The client doesn’t get read-your-writes consistency even with only one secondary, as described in the first example I gave.

              The client may want to issue requests in parallel to multiple secondaries.

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                All these things are possible, sure, but they make a lot of assumptions about use case and architecture which are far from universal, or even particularly common.

                i.e. if you need read-your-writes, there’s many better options for scaling than this one — and little reason to use a single write primary! ;)

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                  The thing that is bugging me is that I don’t know precisely what your software would do when you say it “wouldn’t let that happen in the first place” about switching replicas. Are you alluding to a particular documented protocol?

                  This conversation feels a little bit goalpost shift-y, which I’m sure is not your intention. But one minute we’re talking about maintaining “causality”, the next it’s “if you need read-your-writes…”.

                  edit to add: Is the word “causality” getting used with a highly precise technical definition that I’m not aware of or something, perhaps?

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                    Causality is not precisely defined, but read-your-writes is, and it is both a stronger and more specific property of a system. You can have causality without read-your-writes.

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      I think the “Partial Order” paragraph is at least misleading. A Lamport clock does provide a total order on all events (provided a processor ID is concatenated to the local timestamp at each processor). This total order is compatible with the causal partial order of events, but the implication only goes one way: a pair of causally ordered events are guaranteed to have Lamport clock values which respect that ordering, but two events with different Lamport clock values are not necessarily causally ordered at all. In fact, there is no way to infer from Lamport clock values whether two events are causally ordered or concurrent. (That is the whole point of vector clocks.)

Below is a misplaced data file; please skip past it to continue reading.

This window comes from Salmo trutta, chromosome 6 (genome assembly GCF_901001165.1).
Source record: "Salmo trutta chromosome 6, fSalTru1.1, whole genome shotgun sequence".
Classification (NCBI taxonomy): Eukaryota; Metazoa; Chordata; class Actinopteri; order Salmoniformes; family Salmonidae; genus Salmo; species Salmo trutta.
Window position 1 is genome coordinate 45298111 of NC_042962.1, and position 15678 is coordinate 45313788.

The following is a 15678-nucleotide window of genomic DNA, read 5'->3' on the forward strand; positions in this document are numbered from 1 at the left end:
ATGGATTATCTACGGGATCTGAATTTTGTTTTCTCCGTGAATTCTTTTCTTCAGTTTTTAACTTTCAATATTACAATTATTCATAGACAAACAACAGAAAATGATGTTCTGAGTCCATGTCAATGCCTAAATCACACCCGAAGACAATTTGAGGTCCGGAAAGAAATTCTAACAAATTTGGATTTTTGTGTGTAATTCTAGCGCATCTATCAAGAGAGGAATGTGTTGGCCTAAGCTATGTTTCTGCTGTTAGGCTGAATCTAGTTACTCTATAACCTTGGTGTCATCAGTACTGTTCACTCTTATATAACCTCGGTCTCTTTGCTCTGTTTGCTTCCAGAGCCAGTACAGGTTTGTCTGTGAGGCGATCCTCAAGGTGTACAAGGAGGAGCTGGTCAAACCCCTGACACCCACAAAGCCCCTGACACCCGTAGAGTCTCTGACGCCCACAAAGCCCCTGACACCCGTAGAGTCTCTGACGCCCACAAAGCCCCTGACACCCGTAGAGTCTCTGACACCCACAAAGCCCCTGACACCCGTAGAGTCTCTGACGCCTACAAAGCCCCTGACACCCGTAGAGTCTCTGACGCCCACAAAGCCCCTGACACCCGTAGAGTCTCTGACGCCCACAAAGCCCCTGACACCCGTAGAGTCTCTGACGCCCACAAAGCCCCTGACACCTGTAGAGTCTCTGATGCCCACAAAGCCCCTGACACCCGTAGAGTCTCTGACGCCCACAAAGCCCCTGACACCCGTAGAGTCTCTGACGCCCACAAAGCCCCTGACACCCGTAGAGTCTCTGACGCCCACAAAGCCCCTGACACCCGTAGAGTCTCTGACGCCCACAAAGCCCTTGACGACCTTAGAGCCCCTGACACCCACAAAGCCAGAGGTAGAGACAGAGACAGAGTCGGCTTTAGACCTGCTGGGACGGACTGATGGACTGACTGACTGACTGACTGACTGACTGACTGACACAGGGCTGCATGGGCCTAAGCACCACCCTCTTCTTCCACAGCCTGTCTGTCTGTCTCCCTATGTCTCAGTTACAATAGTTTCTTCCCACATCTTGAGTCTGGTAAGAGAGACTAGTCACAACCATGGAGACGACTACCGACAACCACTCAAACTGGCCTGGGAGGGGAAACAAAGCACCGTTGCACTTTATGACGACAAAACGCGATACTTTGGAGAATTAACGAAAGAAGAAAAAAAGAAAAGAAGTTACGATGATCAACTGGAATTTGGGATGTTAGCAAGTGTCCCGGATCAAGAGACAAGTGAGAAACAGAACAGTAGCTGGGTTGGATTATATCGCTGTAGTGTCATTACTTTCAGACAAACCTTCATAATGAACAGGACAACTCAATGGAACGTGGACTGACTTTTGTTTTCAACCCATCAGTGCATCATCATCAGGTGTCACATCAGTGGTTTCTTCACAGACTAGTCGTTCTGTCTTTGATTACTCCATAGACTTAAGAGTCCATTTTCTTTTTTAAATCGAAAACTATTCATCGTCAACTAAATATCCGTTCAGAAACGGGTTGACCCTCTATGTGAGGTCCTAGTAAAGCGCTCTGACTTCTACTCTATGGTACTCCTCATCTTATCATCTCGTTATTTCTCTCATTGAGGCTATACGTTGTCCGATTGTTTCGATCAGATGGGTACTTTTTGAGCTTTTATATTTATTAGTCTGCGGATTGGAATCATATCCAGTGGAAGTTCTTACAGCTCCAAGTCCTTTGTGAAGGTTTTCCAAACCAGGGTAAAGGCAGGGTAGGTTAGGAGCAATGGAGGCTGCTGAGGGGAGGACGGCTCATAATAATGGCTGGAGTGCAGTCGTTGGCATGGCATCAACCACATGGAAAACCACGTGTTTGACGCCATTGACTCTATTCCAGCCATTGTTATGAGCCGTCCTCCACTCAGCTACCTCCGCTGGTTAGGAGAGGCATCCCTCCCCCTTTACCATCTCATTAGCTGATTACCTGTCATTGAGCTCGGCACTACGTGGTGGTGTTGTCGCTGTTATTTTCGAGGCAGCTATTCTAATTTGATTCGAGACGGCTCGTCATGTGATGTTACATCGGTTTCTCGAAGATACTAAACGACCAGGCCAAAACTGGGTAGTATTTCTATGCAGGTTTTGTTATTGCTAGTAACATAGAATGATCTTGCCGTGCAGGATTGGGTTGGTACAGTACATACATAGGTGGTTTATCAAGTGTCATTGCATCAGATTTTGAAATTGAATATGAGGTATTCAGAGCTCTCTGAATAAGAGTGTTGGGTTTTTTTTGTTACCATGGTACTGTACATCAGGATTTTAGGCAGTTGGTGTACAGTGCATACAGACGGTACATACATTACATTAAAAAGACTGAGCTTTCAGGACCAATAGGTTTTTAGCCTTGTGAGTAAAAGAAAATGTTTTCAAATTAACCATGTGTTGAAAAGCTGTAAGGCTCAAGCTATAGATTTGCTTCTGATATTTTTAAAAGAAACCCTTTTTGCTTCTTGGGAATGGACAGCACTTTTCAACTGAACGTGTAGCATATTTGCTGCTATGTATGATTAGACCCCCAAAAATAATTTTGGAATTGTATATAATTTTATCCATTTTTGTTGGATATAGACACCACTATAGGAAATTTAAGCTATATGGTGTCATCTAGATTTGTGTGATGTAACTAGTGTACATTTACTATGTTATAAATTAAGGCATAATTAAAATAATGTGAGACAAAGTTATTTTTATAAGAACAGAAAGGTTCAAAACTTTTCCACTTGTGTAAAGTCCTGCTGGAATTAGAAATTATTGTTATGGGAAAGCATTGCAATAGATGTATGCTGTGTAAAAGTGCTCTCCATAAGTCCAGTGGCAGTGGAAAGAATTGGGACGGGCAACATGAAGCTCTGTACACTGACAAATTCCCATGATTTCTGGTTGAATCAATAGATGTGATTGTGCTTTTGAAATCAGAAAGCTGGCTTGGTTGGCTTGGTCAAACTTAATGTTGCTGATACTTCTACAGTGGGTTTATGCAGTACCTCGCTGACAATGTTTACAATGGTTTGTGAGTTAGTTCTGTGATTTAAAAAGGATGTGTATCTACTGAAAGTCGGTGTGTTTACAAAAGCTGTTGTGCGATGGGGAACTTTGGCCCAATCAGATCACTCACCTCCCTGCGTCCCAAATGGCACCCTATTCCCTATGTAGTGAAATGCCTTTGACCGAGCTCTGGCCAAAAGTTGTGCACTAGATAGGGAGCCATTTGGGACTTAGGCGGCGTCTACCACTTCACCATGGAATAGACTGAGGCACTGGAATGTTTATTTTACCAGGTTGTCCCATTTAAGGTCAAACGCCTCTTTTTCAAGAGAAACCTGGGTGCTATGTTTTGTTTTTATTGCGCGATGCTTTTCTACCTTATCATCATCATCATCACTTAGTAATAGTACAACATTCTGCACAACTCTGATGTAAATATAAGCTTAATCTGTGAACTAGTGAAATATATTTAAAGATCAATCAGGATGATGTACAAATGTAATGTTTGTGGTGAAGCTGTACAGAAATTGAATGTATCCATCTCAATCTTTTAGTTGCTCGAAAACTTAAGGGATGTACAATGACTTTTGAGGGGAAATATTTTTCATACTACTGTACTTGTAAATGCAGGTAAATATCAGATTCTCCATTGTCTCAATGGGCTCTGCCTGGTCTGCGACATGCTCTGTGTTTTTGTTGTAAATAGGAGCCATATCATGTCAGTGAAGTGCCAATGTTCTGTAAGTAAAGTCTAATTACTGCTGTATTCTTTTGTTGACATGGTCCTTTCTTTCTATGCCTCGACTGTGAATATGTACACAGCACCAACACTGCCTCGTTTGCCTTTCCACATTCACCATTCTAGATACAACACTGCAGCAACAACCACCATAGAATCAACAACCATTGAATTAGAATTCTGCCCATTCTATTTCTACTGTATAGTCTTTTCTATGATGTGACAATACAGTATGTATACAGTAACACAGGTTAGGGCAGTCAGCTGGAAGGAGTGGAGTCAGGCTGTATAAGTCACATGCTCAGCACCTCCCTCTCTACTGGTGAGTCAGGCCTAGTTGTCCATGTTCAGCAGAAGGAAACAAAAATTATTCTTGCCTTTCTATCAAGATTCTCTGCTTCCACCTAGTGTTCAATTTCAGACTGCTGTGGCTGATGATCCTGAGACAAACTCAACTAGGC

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        Concatenating a replica ID with the Lamport clock turns it into a vector clock, a related but different thing.

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          Not quite sure what you mean by that, but Lamport originally proposed concatenating a process ID (not quite the same as a replica ID) to the Lamport timestamp in order to provide a total order across events with the same local timestamp but generated by different processes. Vector clocks, on the other hand (and again I’m distinguishing between process IDs and replica IDs), use the ordinal position of a timestamp within a vector to indicate its process ID.

          Quoting from “Time, Clocks, and the Ordering of Events in a Distributed System”: “We simply order the events by the times at which they occur. To break ties, we use any arbitrary total ordering < of the processes”. Concatenating the process ID to the process’s local timestamp is precisely such a tie-breaking mechanism based on an arbitrary total ordering of the processes.